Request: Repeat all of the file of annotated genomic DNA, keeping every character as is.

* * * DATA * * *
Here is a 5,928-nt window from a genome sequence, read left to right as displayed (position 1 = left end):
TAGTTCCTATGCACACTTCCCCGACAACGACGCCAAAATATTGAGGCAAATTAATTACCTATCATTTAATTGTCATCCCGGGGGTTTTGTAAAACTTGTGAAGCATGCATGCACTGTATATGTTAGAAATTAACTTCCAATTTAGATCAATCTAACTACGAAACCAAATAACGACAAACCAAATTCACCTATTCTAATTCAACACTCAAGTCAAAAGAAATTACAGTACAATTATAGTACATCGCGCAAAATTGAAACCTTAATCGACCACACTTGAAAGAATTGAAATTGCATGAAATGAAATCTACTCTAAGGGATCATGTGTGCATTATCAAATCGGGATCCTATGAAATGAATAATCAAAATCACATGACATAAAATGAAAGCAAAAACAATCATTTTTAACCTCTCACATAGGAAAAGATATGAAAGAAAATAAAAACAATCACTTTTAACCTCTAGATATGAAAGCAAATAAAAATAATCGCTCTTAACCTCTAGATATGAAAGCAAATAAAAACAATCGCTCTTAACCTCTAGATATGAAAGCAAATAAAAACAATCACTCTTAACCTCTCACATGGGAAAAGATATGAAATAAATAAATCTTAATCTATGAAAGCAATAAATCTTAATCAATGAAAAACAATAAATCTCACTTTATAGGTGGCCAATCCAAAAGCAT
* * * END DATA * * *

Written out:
Here is a 5,928-nt window from a genome sequence, read left to right as displayed (position 1 = left end):
TAGTTCCTATGCACACTTCCCCGACAACGACGCCAAAATATTGAGGCAAATTAATTACCTATCATTTAATTGTCATCCCGGGGGTTTTGTAAAACTTGTGAAGCATGCATGCACTGTATATGTTAGAAATTAACTTCCAATTTAGATCAATCTAACTACGAAACCAAATAACGACAAACCAAATTCACCTATTCTAATTCAACACTCAAGTCAAAAGAAATTACAGTACAATTATAGTACATCGCGCAAAATTGAAACCTTAATCGACCACACTTGAAAGAATTGAAATTGCATGAAATGAAATCTACTCTAAGGGATCATGTGTGCATTATCAAATCGGGATCCTATGAAATGAATAATCAAAATCACATGACATAAAATGAAAGCAAAAACAATCATTTTTAACCTCTCACATAGGAAAAGATATGAAAGAAAATAAAAACAATCACTTTTAACCTCTAGATATGAAAGCAAATAAAAATAATCGCTCTTAACCTCTAGATATGAAAGCAAATAAAAACAATCGCTCTTAACCTCTAGATATGAAAGCAAATAAAAACAATCACTCTTAACCTCTCACATGGGAAAAGATATGAAATAAATAAATCTTAATCTATGAAAGCAATAAATCTTAATCAATGAAAAACAATAAATCTCACTTTATAGGTGGCCAATCCAAAAGCAT